• Peter Gresham
Social Welfare

Privacy Commissioner Bruce Slane's criticisms of the Social Welfare Department's data-matching progamme were a re-run of the last two years, Social Welfare Minister Hon. Peter Gresham said today.

"Mr Slane has had many meetings with officials and been told that the computer upgrade would meet his requests. "Officials have explained what they can do and what they can't do, but Mr Slane keeps repeating the same arguments."

"I accept the Department's position that it would be irresponsible to do an expensive and temporary upgrade of the computer systems to meet Mr Slane's requirements, when the new system will meet his needs once it is up-and-running," said Mr Gresham.

Mr Gresham said data-matching saved the taxpayer more than $20million in benefit overpayments in the last financial year. The information the Privacy Commissioner wanted was each individual debt established as a result of data-matching and how much money was saved with each data-match. This level of detail was not needed by the Department.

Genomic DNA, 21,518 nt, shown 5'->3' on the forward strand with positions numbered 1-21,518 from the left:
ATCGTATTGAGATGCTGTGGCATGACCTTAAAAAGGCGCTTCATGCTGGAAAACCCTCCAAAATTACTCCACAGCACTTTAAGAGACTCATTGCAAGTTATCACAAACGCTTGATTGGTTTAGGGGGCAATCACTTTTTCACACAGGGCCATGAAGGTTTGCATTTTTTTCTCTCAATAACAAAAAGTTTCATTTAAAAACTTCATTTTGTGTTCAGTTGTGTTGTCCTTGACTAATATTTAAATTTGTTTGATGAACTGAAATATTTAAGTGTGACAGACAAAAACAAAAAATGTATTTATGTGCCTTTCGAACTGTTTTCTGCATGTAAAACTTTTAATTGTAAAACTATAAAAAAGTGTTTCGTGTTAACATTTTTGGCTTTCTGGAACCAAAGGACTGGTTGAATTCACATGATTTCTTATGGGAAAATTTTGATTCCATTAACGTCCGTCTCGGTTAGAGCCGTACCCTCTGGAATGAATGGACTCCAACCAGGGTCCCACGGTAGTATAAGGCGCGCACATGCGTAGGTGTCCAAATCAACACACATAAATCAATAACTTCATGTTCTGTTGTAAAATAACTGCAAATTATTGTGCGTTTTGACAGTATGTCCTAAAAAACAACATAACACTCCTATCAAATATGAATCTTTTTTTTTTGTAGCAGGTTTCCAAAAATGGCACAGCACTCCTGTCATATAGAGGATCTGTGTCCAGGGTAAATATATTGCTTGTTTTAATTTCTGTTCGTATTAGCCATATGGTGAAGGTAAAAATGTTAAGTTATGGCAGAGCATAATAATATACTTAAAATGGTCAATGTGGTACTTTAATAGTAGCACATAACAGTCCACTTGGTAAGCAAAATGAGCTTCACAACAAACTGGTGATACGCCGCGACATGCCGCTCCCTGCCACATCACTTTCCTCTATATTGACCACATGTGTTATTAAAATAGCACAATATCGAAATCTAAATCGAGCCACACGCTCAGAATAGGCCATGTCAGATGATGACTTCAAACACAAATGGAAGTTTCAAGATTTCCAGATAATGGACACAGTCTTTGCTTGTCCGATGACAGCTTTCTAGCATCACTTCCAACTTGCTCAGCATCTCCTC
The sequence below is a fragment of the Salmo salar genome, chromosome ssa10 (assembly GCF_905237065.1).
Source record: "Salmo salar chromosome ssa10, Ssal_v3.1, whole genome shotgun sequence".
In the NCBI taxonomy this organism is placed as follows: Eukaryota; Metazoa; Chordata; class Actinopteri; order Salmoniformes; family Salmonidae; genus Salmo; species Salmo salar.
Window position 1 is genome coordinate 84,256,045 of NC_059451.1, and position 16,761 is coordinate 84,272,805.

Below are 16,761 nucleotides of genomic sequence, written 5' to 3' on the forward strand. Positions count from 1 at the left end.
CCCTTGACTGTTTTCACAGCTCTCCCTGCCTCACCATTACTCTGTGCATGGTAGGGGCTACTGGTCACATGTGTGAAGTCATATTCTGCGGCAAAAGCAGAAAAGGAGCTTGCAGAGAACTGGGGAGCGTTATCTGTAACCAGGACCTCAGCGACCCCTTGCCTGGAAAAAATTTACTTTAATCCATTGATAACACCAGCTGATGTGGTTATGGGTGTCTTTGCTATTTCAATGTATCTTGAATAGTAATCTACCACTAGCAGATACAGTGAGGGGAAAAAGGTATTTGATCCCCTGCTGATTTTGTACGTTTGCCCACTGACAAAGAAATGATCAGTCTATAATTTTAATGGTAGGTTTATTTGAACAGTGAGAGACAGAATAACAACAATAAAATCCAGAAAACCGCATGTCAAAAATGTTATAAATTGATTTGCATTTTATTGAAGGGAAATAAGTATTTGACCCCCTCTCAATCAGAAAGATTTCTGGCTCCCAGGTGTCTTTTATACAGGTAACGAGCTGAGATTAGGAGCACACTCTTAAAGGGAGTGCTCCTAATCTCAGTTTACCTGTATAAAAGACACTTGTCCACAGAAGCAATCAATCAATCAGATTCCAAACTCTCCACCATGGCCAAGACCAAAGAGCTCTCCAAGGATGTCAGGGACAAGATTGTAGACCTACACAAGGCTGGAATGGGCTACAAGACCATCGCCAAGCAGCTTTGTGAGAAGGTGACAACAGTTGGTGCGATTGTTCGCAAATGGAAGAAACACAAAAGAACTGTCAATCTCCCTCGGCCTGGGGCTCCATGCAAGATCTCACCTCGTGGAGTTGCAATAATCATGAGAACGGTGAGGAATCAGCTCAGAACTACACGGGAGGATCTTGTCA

He disputed Mr Slane's comments that the Department's calculations on longer term gains from data-matching were over-stated. "The prospective savings that result from data-matching are calculated using sound and well-accepted formulae."

Mr Gresham said data-matching not only detected benefit crime, but it also had a strong deterrent effect. "People know that if they try to rip off the system there is a good chance they will be caught because government departments compare information."

"I am satisfied that data-matching is carried out legally and correctly and does not breach people's privacy. Mr Slane's comments have the potential to worry people unnecessarily. His concerns are not around the way data-matching is carried out, but how it is reported to him," Mr Gresham said.